Science and Research

Most scientific research funded by the federal government is being suspended. From environmental data being collected on public lands to health initiatives covered by the National Institutes of Health, projects are on hold, which could have some significant impacts for continuity of data.

The National Oceanic and Atmospheric Administration (NOAA) has six research sites that collect air samples to measure greenhouse gases. According to Nature, those samples will continue to be collected, but the scientists in Boulder, Colo. who make sense of the samples were sent home.

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Medical research, disease tracking and environmental surveys are some of the science projects on hold during the shutdown.

And just like NOAA, the Centers for Disease Control and Prevention (CDC) have shuttered a lot of their research. Now is not the time to get the flu or come home with a tropical disease. The CDC is suspending influenza tracking – just as flu season begins – and won’t be available for research on emerging infectious diseases.

Even if the research isn’t paid for by the federal government or conducted by a federal agency, many people rely on government-supplied data. But Data.gov, one of the Fed’s initiatives toward open and transparent government, is down. Applications and research using the information are accordingly offline. Journalists looking for census data, health statistics or food stamp expenditures will have trouble finding the information.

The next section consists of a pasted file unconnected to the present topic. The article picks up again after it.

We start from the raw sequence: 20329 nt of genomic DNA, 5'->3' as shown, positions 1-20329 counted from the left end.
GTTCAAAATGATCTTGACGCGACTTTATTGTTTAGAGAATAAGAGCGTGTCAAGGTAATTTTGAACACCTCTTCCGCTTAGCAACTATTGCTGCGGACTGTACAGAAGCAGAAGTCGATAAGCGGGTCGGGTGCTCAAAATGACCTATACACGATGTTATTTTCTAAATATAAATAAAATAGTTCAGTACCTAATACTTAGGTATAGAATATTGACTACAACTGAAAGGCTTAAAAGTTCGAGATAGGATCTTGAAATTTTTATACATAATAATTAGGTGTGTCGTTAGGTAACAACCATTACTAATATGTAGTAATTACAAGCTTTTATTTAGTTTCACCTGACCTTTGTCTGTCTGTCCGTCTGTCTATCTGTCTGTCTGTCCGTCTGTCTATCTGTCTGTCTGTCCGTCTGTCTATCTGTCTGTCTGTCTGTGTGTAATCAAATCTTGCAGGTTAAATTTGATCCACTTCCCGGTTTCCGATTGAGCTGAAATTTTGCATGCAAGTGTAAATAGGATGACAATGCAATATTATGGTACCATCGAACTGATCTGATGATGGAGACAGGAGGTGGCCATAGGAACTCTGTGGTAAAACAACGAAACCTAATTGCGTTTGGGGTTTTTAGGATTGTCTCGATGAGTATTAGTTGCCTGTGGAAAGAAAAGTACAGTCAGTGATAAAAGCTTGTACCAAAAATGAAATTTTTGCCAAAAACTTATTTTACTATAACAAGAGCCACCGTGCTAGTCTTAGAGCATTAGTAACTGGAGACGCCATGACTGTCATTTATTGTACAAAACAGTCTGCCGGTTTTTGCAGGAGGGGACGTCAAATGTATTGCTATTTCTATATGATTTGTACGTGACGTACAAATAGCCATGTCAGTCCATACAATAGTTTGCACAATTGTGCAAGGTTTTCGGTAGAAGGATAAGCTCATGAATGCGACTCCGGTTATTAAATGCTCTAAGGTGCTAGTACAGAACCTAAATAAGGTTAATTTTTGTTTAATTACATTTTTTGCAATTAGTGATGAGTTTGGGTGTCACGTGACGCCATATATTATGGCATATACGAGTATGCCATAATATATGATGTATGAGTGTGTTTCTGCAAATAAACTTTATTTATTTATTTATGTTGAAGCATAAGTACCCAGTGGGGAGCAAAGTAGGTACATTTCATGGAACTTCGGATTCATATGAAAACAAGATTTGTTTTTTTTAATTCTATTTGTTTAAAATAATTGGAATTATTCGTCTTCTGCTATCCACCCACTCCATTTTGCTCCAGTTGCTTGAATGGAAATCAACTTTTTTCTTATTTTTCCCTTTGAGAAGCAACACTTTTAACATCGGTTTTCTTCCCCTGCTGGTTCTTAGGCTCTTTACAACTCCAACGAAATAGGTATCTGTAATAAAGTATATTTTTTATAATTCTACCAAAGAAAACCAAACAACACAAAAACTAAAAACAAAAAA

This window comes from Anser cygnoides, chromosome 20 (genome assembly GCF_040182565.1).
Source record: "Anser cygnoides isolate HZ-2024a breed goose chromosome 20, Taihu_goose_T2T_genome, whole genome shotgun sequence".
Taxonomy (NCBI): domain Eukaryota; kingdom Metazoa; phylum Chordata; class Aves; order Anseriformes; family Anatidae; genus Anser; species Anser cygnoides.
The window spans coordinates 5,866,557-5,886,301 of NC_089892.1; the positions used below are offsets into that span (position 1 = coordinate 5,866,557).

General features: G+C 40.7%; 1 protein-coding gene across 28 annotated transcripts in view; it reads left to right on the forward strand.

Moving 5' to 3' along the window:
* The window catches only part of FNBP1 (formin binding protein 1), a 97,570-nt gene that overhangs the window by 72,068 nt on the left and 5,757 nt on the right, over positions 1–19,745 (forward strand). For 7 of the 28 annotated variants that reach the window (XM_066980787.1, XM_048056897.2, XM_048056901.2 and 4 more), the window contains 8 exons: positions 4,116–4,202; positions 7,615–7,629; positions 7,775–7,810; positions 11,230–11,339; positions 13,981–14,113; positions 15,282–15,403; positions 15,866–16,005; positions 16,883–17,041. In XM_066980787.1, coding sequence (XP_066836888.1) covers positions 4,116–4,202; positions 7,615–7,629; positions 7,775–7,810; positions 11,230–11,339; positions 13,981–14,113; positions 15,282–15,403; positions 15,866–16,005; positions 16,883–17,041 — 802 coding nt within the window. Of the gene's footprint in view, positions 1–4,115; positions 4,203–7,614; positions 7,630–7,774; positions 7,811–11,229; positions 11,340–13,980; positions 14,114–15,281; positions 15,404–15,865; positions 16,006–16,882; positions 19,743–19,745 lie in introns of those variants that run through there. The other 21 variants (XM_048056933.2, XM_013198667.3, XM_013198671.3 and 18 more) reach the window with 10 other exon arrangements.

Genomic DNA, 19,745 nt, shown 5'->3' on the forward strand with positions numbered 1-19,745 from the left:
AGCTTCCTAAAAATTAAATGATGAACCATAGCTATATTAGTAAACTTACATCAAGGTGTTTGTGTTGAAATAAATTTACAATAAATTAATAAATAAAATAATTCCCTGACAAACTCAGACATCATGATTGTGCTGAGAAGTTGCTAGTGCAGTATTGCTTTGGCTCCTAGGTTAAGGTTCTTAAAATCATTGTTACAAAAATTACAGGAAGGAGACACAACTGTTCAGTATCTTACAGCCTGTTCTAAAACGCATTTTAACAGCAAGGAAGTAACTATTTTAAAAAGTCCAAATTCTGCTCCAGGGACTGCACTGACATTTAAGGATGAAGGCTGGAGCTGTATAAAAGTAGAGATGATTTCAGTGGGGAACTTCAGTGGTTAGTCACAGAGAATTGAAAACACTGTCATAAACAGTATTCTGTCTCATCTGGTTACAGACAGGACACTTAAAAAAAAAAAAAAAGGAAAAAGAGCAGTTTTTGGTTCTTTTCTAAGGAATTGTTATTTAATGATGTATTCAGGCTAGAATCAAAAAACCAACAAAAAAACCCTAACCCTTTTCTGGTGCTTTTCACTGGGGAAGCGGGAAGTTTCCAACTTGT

Tribes

America’s Native communities are impacted as well and in ways that worry tribal leaders. Many tribal communities struggle with poverty and live on the edge of subsistence, says Edward Thomas, president of the Central Council of Tlingit and Haida Indian Tribes in Indian Country Today. Reductions in the federal services and funding members rely on will have an acute, “devastating” effect on tribes.

Statements from Washington D.C. say that services central to human health and safety will keep running. But in the face of a prolonged shutdown, the Indian Health Services would be able to provide only the most urgent medical care. Meanwhile, tribal colleges and head start programs will suffer, Navajo Nation President Ben Shelly told The Daily Times.

The impacts of the government shutdown are drastic and immediate, both for “non-essential” government employees and their families, and for communities and research that depend on federal funding. The impacts will also continue to show up in more insidious ways with gaps in research monitoring and development, links to data that are temporarily down, and all the myriad problems created when an "open" government closes its doors.

Katie Mast is an editorial intern at High Country News. Photo of Kings Canyon courtesy National Parks Conservation Association. Image of researcher courtesy National Institutes of Health Library.